In Brill Studies in Skepticism (forthcoming)

Susanna Rinard
Harvard University
Many have thought that it is impossible to rationally persuade an external world skeptic that we have knowledge of the external world. This paper aims to show how this could be done. I argue, while appealing only to premises that a skeptic could accept, that it is not rational to believe external world skepticism, because doing so commits one to more extreme forms of skepticism in a way that is self-undermining. In particular, the external world skeptic is ultimately committed to believing a proposition P while believing that she shouldn’t believe P, an irrational combination of beliefs. Suspending judgment on skepticism is also problematic, for similar reasons; and, I argue, rational dilemmas are not possible; so, we should believe that skepticism is false.
Keywords Skepticism  External World Skepticism  Memory Skepticism  Reasoning Skepticism  Self-Defeat  Epistemic Akrasia  Suspending Judgement
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References found in this work BETA

Warrant and Proper Function.Alvin Plantinga - 1993 - Oxford University Press.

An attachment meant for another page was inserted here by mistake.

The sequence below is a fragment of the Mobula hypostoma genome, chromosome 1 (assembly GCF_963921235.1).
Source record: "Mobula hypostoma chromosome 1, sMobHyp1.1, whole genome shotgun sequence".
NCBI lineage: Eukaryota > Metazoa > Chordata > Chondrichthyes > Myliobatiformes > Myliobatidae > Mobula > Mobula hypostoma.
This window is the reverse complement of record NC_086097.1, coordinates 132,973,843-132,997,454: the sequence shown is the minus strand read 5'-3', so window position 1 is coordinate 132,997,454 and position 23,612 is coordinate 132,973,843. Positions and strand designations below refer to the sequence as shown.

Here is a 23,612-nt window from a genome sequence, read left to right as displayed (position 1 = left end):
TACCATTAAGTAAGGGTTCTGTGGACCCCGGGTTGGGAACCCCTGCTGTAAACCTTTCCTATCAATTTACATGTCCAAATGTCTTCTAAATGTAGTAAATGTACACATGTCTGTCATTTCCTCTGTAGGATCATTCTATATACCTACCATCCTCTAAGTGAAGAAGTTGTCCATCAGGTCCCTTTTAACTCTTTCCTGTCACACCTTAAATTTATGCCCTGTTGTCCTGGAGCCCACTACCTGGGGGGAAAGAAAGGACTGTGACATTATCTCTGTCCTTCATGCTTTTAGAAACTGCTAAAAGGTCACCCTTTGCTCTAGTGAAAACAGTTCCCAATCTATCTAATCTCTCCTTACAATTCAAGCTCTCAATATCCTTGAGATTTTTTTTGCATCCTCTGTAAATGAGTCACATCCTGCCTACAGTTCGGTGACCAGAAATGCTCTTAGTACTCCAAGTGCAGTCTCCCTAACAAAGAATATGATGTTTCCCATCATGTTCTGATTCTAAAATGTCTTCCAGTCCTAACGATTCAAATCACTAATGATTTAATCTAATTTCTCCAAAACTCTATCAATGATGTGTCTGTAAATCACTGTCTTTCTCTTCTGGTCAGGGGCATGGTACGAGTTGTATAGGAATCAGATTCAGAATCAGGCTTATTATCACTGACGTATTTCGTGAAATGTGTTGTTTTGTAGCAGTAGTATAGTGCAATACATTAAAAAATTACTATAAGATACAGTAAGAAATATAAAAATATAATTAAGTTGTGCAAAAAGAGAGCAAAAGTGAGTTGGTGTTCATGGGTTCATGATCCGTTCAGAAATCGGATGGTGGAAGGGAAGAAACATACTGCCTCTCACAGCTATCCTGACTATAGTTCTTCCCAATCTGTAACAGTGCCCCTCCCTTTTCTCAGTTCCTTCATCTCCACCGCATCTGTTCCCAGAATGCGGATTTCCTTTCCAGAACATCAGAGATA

Higher‐Order Evidence and the Limits of Defeat.Maria Lasonen-Aarnio - 2014 - Philosophy and Phenomenological Research 88 (2):314-345.
The Skeptic and the Dogmatist.James Pryor - 2000 - Noûs 34 (4):517–549.
Epistemic Akrasia.Sophie Horowitz - 2014 - Noûs 48 (4):718-744.
Knowledge and Its Limits.Timothy Williamson - 2000 - Philosophy 76 (297):460-464.

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Citations of this work BETA

1% Skepticism.Eric Schwitzgebel - 2017 - Noûs 51 (2):271-290.
McDowell and Wright on Anti-Scepticism Etc.Alex Byrne - 2014 - In Dylan Dodd & Elia Zardini (eds.), Scepticism and Perceptual Justification. Oxford: Oxford University Press.

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